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December 9, 2016

Profiles
Leather

A Look Inside Our Leather Factory

Chris Maxwell and Damond Love inspect each and every hide for blemishes before the leather hits the cutting room floor.
Profiles
Leather

December 9, 2016

It hums, it beeps, it buzzes, it clangs — but only the artisans in blue lab coats can make Shinola’s leather factory sing. The team, 66 in total, is made up of people of all ages, from all walks of life and nearly every industry from automotive to healthcare to hospitality. Their one common thread — a desire to create.

“There’s a big difference between people who like what they do and people who just show up for the paycheck,” Store Keeper and Maintenance Coordinator Chris Maxwell says. “This isn’t like any other factory I’ve ever worked in. There’s a deeper level of care and because of that, a deeper sense of pride in everything we do,” he says.

Artisan Robert Berry (pictured above)

Chris retired in 2014 but has been following Shinola since its inception, excited by the idea of bringing new manufacturing opportunities to Detroit, just a mile away from where he lives. “When an opportunity came in through the Department of Veteran’s Affairs, I leaped at it,” Chris says. “Retirement’s not for me, anyway.”

Jen Guarino, vice president of manufacturing, set the tone for the kind of culture she wanted to cultivate the minute she moved her desk from the corporate space to the factory floor her first week on the job. “I like to be with the people, in the heartbeat of it all,” Jen says.

Jen Guarino (pictured above) on our factory floor.

The workday begins at 7:00 a.m. and within minutes the floor is bustling with activity. Janet Jackson, David Bowie and The Temptations take turns serenading the crew as they cut, skive, glue, stitch, paint, emboss, assemble, burn, buff and inspect each new product with a fine-tooth comb.

“You need both a critical and a creative eye in leather manufacturing,” she says. “The term artisan really does apply when you're in this environment because no matter how much science or technology you implement, leather is still an organic material.”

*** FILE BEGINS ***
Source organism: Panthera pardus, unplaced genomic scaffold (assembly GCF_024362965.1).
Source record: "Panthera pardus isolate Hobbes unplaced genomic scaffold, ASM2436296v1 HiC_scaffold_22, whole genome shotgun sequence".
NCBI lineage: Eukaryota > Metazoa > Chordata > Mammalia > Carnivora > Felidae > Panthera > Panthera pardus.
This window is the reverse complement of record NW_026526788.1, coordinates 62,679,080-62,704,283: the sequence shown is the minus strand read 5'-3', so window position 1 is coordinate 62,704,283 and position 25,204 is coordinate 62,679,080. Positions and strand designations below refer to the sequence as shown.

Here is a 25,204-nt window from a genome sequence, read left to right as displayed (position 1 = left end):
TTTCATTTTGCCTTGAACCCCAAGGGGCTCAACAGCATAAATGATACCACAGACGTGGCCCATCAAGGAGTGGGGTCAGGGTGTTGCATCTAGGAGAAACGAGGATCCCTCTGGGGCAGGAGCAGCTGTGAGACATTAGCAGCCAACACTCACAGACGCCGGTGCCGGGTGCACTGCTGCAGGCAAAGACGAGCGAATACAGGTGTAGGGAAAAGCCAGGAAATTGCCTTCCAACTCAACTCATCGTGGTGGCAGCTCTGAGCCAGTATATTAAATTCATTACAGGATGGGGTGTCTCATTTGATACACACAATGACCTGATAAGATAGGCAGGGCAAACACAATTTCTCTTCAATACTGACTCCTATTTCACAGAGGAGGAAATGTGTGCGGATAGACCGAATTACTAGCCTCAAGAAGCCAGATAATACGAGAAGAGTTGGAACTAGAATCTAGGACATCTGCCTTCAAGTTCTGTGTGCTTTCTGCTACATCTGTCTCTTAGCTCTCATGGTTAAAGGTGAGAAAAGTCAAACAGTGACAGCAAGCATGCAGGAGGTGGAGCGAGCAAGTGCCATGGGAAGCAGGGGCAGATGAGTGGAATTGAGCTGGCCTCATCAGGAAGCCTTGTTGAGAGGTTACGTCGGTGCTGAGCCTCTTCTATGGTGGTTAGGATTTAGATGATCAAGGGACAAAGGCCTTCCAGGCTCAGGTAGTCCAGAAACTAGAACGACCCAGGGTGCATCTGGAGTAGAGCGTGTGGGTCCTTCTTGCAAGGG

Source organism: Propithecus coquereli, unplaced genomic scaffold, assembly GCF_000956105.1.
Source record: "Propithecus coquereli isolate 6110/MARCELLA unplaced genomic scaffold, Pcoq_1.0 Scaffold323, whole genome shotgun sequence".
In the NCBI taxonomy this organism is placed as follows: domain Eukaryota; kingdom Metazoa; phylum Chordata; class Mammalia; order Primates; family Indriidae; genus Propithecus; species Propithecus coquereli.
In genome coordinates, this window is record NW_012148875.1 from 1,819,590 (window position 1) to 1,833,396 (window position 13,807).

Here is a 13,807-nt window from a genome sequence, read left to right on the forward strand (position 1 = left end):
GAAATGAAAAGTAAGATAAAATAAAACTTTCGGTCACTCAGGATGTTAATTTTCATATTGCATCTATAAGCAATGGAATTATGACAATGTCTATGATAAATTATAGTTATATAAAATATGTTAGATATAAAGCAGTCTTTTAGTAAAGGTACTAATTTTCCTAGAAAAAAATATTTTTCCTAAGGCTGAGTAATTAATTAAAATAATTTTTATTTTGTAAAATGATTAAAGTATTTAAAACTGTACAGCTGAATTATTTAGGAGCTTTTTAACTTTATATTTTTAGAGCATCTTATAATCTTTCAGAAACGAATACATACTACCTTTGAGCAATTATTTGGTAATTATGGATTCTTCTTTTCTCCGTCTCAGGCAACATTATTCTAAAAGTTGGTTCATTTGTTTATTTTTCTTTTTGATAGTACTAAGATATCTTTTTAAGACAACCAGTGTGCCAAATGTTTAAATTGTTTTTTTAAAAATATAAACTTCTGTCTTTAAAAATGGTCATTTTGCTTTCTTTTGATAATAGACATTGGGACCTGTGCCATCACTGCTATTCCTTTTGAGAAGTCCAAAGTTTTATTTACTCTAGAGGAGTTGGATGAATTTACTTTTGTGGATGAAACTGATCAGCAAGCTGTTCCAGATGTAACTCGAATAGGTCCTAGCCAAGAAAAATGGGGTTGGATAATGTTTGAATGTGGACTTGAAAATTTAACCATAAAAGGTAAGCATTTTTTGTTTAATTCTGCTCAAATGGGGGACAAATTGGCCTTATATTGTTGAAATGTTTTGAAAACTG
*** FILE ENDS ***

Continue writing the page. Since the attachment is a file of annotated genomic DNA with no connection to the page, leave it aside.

Renee Lancaster (pictured above) thread burns loops for the accordion cross body.

Katie Hoffman has a desk but you’ll rarely see the production manager in her seat. She’s often in the thick of it alongside the artisans working to make the lines as efficient as possible.

“It’s an all-hands-on-deck-kind of factory. Our successes and our shortcomings are shared among the entire team.” Katie says.

Katie Hoffman (pictured above) with the Accordian Crossbody team.

With a steady hand and laser focus, Carla Davis paints the fraying edge of a journal cover, checking her work carefully before setting it on a conveyer belt to dry. “I’ve had all kinds of positions within the factory, but edge painting is what I enjoy the most. I can walk into a Shinola store and pick up any journal and tell you if it’s one I painted. No one else would ever notice the subtleties but we can tell.” Carla says. “We put a piece of ourselves in everything we make. It really is a labor of love.”

Every week, hundreds of hides of various colors and finishes hit the cutting room floor and go on to become watch bands, wallets, belts, bags and more. As skill levels increase, new products are introduced. Every day there’s something new to learn and every day there’s something new to teach.

"Our biggest investment is not equipment, it's not the building — it’s training," Jen says. “You either teach it or you lose it, so we’re teaching it. In the case of leather goods, we can’t make a new product unless we bring new people into the trade and share the tools with them,” she says.

Marcus Alexander and Diana Tkachuk (pictured above)

Head Seamstress Jovita Vrista has been sewing for over 50 years and was brought on to teach others to sew — but she’ll be the first to tell you she’s still learning. “Don’t believe anyone that tells you they’ve mastered leather. You can master a machine, but you cannot master leather,” Jovita says. “Every piece is different, and every finish requires a new procedure. You can’t work on auto pilot,” she says. “But that’s why I’m here. I love the challenge.”

“She’s so fast, I’ve seen her machine start smoking,” Artisan Shamona Williams says of Jovita. The two sit side by side to build the Accordion Crossbody Bag, which requires no less than 100 steps to assemble. “She’s taught me everything I know, usually without saying a word.”

Shamona Williams (pictured above) assembles an Accordian Crossbody Bag.

Leather requires mindful craftsmanship. “Once you put that needle in the leather, you own it. There’s no forgiveness with the material, as there is with synthetic fabrics,” Katie says. “The precision of our sewers is a pretty incredible thing to behold.”

Joe Mathis III (pictured above) point stitches a watch strap.

Shinola has always believed manufacturing should look, sound and feel different. Our 12,000-foot, sun-soaked corner in the Argonaut Building is proof that it can. It’s the only factory of its kind, and we can say that because it’s a new factory every day. It doesn’t look anything like it did a year ago, and it won’t look anything like this a year from now. It was designed to be redesigned — to accommodate new ideas and entertain better ways of doing things every single day.

Manufacturing high-quality leather goods in a new way was easy once we manufactured a new kind of leather factory.

Shinola Leather Products are made with American leather and imported hardware. Tarez Franklin (pictured above)

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